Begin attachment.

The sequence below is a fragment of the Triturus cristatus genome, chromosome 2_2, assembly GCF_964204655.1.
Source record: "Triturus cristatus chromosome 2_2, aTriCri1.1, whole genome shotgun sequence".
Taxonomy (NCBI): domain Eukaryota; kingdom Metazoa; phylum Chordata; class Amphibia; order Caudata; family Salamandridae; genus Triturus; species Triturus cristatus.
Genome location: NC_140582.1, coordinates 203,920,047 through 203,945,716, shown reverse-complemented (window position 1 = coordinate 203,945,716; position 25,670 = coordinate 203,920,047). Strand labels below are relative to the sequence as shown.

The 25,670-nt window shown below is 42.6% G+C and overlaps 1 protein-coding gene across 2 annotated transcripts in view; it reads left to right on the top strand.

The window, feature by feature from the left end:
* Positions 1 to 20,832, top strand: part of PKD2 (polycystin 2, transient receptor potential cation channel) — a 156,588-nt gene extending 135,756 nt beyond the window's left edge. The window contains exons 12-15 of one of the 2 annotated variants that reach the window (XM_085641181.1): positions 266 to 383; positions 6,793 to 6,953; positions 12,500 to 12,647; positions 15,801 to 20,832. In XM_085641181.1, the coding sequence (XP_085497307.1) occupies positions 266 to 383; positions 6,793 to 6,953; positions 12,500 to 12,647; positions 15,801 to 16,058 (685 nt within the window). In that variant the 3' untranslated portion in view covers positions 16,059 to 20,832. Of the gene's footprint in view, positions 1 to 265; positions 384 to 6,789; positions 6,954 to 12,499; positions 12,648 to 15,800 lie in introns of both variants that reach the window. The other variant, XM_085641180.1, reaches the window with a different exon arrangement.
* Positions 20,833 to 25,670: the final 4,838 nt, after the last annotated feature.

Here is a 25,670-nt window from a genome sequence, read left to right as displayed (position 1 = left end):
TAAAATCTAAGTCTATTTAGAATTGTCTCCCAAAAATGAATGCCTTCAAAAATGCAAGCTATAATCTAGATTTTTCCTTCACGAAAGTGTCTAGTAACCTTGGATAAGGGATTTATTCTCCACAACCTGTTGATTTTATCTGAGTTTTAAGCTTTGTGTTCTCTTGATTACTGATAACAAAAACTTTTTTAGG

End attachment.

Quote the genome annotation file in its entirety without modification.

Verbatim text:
The sequence below is a fragment of the Triturus cristatus genome, chromosome 2_2, assembly GCF_964204655.1.
Source record: "Triturus cristatus chromosome 2_2, aTriCri1.1, whole genome shotgun sequence".
Taxonomy (NCBI): domain Eukaryota; kingdom Metazoa; phylum Chordata; class Amphibia; order Caudata; family Salamandridae; genus Triturus; species Triturus cristatus.
Genome location: NC_140582.1, coordinates 203,920,047 through 203,945,716, shown reverse-complemented (window position 1 = coordinate 203,945,716; position 25,670 = coordinate 203,920,047). Strand labels below are relative to the sequence as shown.

The 25,670-nt window shown below is 42.6% G+C and overlaps 1 protein-coding gene across 2 annotated transcripts in view; it reads left to right on the top strand.

The window, feature by feature from the left end:
* Positions 1 to 20,832, top strand: part of PKD2 (polycystin 2, transient receptor potential cation channel) — a 156,588-nt gene extending 135,756 nt beyond the window's left edge. The window contains exons 12-15 of one of the 2 annotated variants that reach the window (XM_085641181.1): positions 266 to 383; positions 6,793 to 6,953; positions 12,500 to 12,647; positions 15,801 to 20,832. In XM_085641181.1, the coding sequence (XP_085497307.1) occupies positions 266 to 383; positions 6,793 to 6,953; positions 12,500 to 12,647; positions 15,801 to 16,058 (685 nt within the window). In that variant the 3' untranslated portion in view covers positions 16,059 to 20,832. Of the gene's footprint in view, positions 1 to 265; positions 384 to 6,789; positions 6,954 to 12,499; positions 12,648 to 15,800 lie in introns of both variants that reach the window. The other variant, XM_085641180.1, reaches the window with a different exon arrangement.
* Positions 20,833 to 25,670: the final 4,838 nt, after the last annotated feature.

Here is a 25,670-nt window from a genome sequence, read left to right as displayed (position 1 = left end):
TAAAATCTAAGTCTATTTAGAATTGTCTCCCAAAAATGAATGCCTTCAAAAATGCAAGCTATAATCTAGATTTTTCCTTCACGAAAGTGTCTAGTAACCTTGGATAAGGGATTTATTCTCCACAACCTGTTGATTTTATCTGAGTTTTAAGCTTTGTGTTCTCTTGATTACTGATAACAAAAACTTTTTTAGG